Balcony Piece IV

Most of the people in the metro train rushed out of the cool coach at Kashmere Gate where they always rush into the returning one. I have always pondered about Ezra Pound’s poem “In the Station of Metro” when the train stops at this station: I rarely saw some faces which I would refer to as “petals on a wet, black bough” as the poet did; but they were not faces I would dub as “apparition…in the crowd”.
When the coach was left with few people sitting and a few empty seats, a sort of apparition of two faces hit my mind across from where I sat. The first sitting on the far corner of the seat crossing his bony legs had rested his disheveled greyish head on his right hand whose elbow was rooted on his thigh. His wrinkled, pale face covered with sparse snowflakes of beard looked to have been pensive for ages. The depth of his thought do not seem to have no space to accommodate a little thought about his darkening kurta and trousers that have some traces of their previous whiteness. He was there while he wasn’t there at the same time.
The other, next to the first one, sitting on the edge of the seat with wide apart legs that are disproportionately thin compared to his pot belly and perspiring clean-shaved face was mumbling to himself. His eyeglasses continuously slid down due to his perspiration, and he tirelessly put it up in its place. I thought he must be one of the profs headed to campus taking a look at his bag hanging from his left hand. His inability to sit properly but on the edge brought him to the foreground; his unheard but mumbled thoughts as he shot his eyes sideways made him appear to worry for the whole world.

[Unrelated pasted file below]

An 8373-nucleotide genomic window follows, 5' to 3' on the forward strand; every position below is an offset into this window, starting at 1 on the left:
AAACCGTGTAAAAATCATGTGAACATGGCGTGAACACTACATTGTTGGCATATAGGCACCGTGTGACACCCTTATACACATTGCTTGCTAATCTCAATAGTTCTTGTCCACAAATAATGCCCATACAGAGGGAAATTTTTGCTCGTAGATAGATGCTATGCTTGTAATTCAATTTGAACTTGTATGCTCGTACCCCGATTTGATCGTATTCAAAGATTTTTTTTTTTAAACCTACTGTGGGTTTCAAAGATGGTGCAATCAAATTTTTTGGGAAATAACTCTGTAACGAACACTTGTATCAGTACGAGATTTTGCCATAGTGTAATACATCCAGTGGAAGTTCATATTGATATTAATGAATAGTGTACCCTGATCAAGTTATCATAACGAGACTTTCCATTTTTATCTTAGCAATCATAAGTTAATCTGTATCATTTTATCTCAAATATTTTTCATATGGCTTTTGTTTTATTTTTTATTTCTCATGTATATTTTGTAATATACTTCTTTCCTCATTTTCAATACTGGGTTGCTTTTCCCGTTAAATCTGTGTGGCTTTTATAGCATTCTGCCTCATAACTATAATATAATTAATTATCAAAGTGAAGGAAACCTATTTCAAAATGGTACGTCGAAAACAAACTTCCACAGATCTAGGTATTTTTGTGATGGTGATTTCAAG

The announcer on the speaker said, “Agla station Vidhan Sabha.” The first man did not move a single nerve but continued staring somewhere as if his thoughts sat on his ears. The second one didn’t miss the announcement and he made a move to get ready to alight. Unable to stand up, he supported himself on the shoulders of the other and grabbed the handle from the ceiling. He walked on not looking back on whose shoulder he supported himself to stand up and got off the train.

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